This helps not only with temperature readings but also with the Sentry 2's automatic features. The temperature sensors should be situated near the corresponding fan. This will allow the controller to read the temperature near the fans and either increase or decrease speed depending on what the temperature is set to on the controller.


The side wings of the Sentry 2 with the screw holes are made of a stury plastic, which trumps some of its competitors fragile alternatives. The screw holes themselves are even gold-coated to help with quality and durability. Connectors plug in without much trouble, though you will have some cable management to do once they're all are connected (such is the beast with any fan controller). Quality material makes mounting easy and reliable, but the absence of any sort of included user manual will leave less experienced tweakers in the dark for actual use.


The Sentry 2 has two modes: manual and automatic. Something both settings have in common is the ability to switch between the fans or controll all five at once. Both settings also have the ability to set the desired temperature. Should the  temperature exceed the set value, the Sentry 2 has a built-in  audio alarm to alert you. Manual use, however, is the only mode in which the speed of the fans can be adjusted. The touch screen also sports a temperature display, which can be selected and editited with the +/- touch buttons. The large fan image on the right is used to switch between the currently selected fan and other in the case. The 'R' in the upper right hand corner is used to reset the controller to factory settings, and the power symbol can be used to turn the display lights off.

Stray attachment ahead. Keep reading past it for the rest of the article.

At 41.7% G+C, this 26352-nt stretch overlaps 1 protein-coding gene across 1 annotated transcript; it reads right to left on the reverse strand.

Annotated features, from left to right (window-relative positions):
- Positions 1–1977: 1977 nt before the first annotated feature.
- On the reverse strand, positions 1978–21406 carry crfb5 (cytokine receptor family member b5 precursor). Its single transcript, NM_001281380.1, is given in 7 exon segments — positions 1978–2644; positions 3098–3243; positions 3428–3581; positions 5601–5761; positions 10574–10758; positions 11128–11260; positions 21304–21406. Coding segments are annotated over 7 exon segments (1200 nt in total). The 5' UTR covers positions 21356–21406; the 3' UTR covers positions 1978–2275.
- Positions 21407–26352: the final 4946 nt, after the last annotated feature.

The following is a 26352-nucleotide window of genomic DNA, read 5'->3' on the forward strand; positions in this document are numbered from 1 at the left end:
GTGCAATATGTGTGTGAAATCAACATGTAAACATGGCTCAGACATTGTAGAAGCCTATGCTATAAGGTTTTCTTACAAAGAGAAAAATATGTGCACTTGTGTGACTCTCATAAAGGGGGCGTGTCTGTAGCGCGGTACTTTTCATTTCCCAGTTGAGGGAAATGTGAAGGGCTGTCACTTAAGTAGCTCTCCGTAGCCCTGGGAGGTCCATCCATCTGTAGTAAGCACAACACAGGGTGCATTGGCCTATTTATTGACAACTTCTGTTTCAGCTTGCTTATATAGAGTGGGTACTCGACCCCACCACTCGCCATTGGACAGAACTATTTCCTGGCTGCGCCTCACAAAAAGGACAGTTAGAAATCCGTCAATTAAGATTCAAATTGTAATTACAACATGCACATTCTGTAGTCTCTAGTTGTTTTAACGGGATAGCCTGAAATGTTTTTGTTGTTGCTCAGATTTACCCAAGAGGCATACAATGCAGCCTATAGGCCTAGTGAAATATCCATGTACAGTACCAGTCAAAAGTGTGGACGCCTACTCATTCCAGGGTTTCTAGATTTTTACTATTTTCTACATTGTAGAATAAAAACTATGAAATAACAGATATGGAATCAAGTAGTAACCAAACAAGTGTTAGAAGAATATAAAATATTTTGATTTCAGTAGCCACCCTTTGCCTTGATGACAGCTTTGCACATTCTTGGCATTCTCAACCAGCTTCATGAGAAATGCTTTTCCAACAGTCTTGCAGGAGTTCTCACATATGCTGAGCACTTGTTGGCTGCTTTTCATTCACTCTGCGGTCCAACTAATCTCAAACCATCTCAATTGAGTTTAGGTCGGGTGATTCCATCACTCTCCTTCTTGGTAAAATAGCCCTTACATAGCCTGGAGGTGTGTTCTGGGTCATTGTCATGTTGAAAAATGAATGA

The accuracy of the Sentry 2 is very sharp, with a tolerance of only one degree. Each channel has a minimum of 8 Watts, and supports any fan using voltage control. The Sentry 2 looks great and performs well, though it is lacking in a few areas that the simpler design boasts. First, there is no way to adjust the fan's RPM, or even see the actual RPM of the fans. A percentage is given, and adjusting for a desired temperature is the objective of any cooling system regardless of how its reads out but this design can be overwhelming at first, again thanks to the missing user manual. Also, there doesn't seem to be a way to turn off any fans completely. At least none that I have found.

Simple packaging and quality material provide for easy unpacking and installation. The controller is well protected to ensure that it looks its best when installed. The five fan capacity is a definate plus, with most controllers having only capacity for four. The touch screen is not only intuitive but also eliminates unsightly knobs and switch sticking out of the front of your case. Auto/manual controls helps the user maximize the performance of their fans in accordance to the corresponding temperature gauges, though adjusting speeds without can be a bit of a pain. With a user friendly interface and adequate temperature controls, the Sentry 2 is certainly one of the better options on the fan controller market. And with an MSRP of $29.99, it certainly gives its competitors' a run for their money.


Author Bio
Author: Lersar
Contributing Editor / Event Staff
Adam is a big proponent of LAN parties, esports and speed-running, and helps organize our semi-annual LAN events. He has covered hardware and software reviews of a wide variety, but most content these days come from event coverage, such as other LAN parties.